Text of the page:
Sky Ear above the audience

Sky Ear flew in various forms including BartFest 2004, London, UK; Belluard Bollwerk Festival, Fribourg, Switzerland, 2004; Greenwich Park, National Maritime Museum, London, UK, 2004; Transmediale, Berlin, Germany, 2005

And it has appeared in documentary form at VIPER, Basel, Switzerland; AVATAR, London, UK; Japan Media Arts Festival, Tokyo, Japan

Sky Ear in flight

Sky Ear was financially assisted by The Daniel Langlois Foundation for Art, Science, and Technology. Thanks also to Seth Garlock, Senseinate, Inc. for electronics and Rolf Pixley, Anomalous Research, for software development. Carbon fibre tubing for framework by RBJ Plastics, UK.

Sky Ear team

Many people contributed to the design & development, the logistics, the test flights, etc. etc. In particular I would like to thank the following:

  • Seth Garlock, Senseinate Inc. for many uncompensated months of electronics design, troubleshooting and redesign; also for the invention, design and development of the B2B network that allows the balloons to communicate; and Rolf Pixley, for colour-mixing algorithms and software development
  • Louise Hayward, curator at the National Maritime Museum, for taking care of all the event details that make the project possible
  • Susan Haque (aka "Mum"), for handling all sorts of logistical issues, brainstorming and accounting
  • David Crookes, Fluid Structures Engineers and Technical Designers, for providing invaluable structural advice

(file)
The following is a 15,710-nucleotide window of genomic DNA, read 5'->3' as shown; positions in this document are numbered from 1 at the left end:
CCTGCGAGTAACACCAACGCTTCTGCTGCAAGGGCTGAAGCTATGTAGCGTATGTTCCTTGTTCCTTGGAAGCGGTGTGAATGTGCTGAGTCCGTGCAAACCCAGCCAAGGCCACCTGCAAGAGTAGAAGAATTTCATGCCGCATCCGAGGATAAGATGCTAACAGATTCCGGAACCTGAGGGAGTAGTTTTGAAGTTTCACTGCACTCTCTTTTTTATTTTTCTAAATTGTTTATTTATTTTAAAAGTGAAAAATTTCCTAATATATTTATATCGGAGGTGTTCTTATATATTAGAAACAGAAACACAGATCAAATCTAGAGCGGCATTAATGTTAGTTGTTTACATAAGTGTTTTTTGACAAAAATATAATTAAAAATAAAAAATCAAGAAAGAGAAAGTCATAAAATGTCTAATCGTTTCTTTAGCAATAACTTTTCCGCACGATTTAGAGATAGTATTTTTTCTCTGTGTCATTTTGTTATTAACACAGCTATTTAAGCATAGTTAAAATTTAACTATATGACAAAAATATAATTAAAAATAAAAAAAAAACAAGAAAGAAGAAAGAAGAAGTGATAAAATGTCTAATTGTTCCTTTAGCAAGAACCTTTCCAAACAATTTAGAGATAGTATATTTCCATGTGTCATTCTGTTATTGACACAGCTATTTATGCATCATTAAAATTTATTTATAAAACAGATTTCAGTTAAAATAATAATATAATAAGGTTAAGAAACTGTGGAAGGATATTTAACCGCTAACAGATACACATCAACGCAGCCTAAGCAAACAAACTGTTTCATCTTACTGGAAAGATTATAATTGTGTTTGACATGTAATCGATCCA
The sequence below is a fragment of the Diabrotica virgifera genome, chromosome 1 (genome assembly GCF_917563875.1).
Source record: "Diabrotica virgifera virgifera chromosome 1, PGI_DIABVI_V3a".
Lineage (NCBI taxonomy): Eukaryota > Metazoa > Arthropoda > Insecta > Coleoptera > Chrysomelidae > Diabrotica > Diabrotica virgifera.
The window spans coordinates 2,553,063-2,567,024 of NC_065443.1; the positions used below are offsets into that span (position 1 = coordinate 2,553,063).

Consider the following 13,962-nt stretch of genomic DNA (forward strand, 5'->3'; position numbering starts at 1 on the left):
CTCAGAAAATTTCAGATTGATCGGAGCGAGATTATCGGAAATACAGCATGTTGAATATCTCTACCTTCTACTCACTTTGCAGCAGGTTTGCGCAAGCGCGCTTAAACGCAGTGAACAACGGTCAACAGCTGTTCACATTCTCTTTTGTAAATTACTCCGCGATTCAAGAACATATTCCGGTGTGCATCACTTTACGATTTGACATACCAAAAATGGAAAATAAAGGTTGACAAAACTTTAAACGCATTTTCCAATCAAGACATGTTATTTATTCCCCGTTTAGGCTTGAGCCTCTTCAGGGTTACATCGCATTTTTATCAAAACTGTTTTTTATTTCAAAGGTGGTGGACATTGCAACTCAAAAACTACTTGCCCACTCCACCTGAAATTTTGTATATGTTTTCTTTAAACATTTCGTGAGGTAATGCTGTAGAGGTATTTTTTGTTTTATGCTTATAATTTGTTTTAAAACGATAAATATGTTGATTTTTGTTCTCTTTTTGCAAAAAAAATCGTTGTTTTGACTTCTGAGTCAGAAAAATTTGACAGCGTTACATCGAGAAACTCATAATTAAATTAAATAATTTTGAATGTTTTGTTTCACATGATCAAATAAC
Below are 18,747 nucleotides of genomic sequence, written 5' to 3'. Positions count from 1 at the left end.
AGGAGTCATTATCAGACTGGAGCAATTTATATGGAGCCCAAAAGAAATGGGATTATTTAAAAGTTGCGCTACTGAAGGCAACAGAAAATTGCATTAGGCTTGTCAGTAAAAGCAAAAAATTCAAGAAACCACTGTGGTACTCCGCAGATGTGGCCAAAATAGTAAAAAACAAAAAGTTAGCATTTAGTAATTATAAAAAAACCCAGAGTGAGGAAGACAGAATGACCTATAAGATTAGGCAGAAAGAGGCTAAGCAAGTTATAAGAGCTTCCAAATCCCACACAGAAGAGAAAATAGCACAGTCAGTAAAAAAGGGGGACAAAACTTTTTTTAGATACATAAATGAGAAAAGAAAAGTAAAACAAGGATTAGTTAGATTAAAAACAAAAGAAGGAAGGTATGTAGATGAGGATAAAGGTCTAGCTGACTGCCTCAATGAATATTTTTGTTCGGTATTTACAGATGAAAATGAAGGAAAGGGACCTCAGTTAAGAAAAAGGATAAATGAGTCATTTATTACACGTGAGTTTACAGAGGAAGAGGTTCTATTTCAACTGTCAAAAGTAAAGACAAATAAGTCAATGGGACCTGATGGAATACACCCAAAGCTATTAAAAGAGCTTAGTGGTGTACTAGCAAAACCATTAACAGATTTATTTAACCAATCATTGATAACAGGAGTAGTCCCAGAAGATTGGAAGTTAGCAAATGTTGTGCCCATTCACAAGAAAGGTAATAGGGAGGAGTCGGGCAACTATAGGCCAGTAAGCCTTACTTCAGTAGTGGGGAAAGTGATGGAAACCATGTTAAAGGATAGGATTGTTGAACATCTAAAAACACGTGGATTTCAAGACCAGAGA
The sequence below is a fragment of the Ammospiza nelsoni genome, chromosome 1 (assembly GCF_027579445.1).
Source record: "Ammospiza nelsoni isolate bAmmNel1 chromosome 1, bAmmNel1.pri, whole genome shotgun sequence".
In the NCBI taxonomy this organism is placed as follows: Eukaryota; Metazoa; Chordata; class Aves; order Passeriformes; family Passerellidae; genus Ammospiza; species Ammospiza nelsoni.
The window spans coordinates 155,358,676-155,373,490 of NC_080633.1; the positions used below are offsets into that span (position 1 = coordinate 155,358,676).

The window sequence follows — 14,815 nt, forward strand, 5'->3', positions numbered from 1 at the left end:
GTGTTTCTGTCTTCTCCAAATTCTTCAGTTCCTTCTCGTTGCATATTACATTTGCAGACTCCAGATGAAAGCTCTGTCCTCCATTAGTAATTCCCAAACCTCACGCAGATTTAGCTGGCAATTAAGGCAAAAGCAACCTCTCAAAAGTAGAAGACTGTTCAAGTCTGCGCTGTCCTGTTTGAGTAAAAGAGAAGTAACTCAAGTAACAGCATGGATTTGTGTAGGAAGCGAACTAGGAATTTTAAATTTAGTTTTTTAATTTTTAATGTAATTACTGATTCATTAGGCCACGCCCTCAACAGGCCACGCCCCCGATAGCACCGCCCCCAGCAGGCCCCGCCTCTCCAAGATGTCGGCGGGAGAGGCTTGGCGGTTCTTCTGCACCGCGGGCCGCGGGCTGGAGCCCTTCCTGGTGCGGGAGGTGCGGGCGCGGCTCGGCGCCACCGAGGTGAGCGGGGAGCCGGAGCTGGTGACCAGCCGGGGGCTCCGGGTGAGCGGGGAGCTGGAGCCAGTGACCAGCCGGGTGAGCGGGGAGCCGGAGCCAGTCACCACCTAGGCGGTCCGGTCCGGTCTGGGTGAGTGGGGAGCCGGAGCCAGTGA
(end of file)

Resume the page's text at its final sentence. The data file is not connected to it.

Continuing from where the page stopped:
• Abi Abdolwahabi, Bartlett School of Architecture, for design tutorials during detail fabrication and for being a constant calming influence
  • Shade Abdul, for excellent assistance during the final phase of the project
  • Phil Ayres, Sixteen Makers, for CADCAM advice, design and fabrication
  • Mike Graham, Professor of Unsteady Aerodynamics, Aeronautics Department, Imperial College London, for advice on getting Sky Ear to fly
  • Robin Catchpole, Senior astronomer, Royal Observatory Greenwich, for being the first person intrigued by the project and for making sure that it could happen at the National Maritime Museum Greenwich; also for acute scientific critique during the design phase
  • Mo-Ling Chui, media culture design corp., for incomparable PR and event advice
  • Jules, Johann, Claire, Ting, Ting's mate, Ben Pirt, Tom & Becky for helping out during the very first test flight
  • Gabby Shawcross, Daniel Maloney, Guvenc Topcuoglu, pilots on the second test flight
  • Josephine Pletts, co-writer of the first three grant applications for Sky Ear
  • Jacques Perron, Daniel Langlois Foundation for Art, Science and Technology, for continual encouragement and enthusiasm about Sky Ear
  • Ai Hasegawa, for design and logistical advice and for helping out in different ways every day of the entire project (particularly on the second, third, fourth, fifth and sixth test flights...)

Finally, I would also like to thank the following for crucial support in the form of sponsorship or sponsorship-in-kind: